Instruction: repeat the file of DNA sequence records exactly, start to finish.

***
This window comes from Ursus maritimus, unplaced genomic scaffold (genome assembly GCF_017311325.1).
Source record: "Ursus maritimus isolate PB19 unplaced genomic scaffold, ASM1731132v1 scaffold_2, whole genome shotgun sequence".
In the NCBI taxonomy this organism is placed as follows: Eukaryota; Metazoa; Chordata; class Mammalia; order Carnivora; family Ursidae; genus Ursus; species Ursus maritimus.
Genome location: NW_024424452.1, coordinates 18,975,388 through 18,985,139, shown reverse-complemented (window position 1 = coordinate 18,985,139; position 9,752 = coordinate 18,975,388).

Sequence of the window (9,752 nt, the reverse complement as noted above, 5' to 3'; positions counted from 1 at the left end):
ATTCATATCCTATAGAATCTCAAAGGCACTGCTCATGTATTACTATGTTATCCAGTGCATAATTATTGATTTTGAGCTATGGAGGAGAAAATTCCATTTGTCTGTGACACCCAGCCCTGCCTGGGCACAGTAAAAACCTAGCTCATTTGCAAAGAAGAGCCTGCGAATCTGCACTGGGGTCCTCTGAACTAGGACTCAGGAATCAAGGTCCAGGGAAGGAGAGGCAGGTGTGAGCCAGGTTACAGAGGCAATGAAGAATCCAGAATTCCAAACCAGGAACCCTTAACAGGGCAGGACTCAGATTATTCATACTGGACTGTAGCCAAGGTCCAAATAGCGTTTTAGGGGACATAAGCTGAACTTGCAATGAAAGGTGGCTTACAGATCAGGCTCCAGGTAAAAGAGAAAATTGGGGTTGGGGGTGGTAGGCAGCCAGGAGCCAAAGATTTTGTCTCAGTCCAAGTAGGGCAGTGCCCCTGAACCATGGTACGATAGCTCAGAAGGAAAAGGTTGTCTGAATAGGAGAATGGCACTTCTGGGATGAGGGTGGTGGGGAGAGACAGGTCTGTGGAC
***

This window comes from Ursus maritimus, unplaced genomic scaffold (genome assembly GCF_017311325.1).
Source record: "Ursus maritimus isolate PB19 unplaced genomic scaffold, ASM1731132v1 scaffold_2, whole genome shotgun sequence".
In the NCBI taxonomy this organism is placed as follows: Eukaryota; Metazoa; Chordata; class Mammalia; order Carnivora; family Ursidae; genus Ursus; species Ursus maritimus.
Genome location: NW_024424452.1, coordinates 18,975,388 through 18,985,139, shown reverse-complemented (window position 1 = coordinate 18,985,139; position 9,752 = coordinate 18,975,388).

Sequence of the window (9,752 nt, the reverse complement as noted above, 5' to 3'; positions counted from 1 at the left end):
ATTCATATCCTATAGAATCTCAAAGGCACTGCTCATGTATTACTATGTTATCCAGTGCATAATTATTGATTTTGAGCTATGGAGGAGAAAATTCCATTTGTCTGTGACACCCAGCCCTGCCTGGGCACAGTAAAAACCTAGCTCATTTGCAAAGAAGAGCCTGCGAATCTGCACTGGGGTCCTCTGAACTAGGACTCAGGAATCAAGGTCCAGGGAAGGAGAGGCAGGTGTGAGCCAGGTTACAGAGGCAATGAAGAATCCAGAATTCCAAACCAGGAACCCTTAACAGGGCAGGACTCAGATTATTCATACTGGACTGTAGCCAAGGTCCAAATAGCGTTTTAGGGGACATAAGCTGAACTTGCAATGAAAGGTGGCTTACAGATCAGGCTCCAGGTAAAAGAGAAAATTGGGGTTGGGGGTGGTAGGCAGCCAGGAGCCAAAGATTTTGTCTCAGTCCAAGTAGGGCAGTGCCCCTGAACCATGGTACGATAGCTCAGAAGGAAAAGGTTGTCTGAATAGGAGAATGGCACTTCTGGGATGAGGGTGGTGGGGAGAGACAGGTCTGTGGAC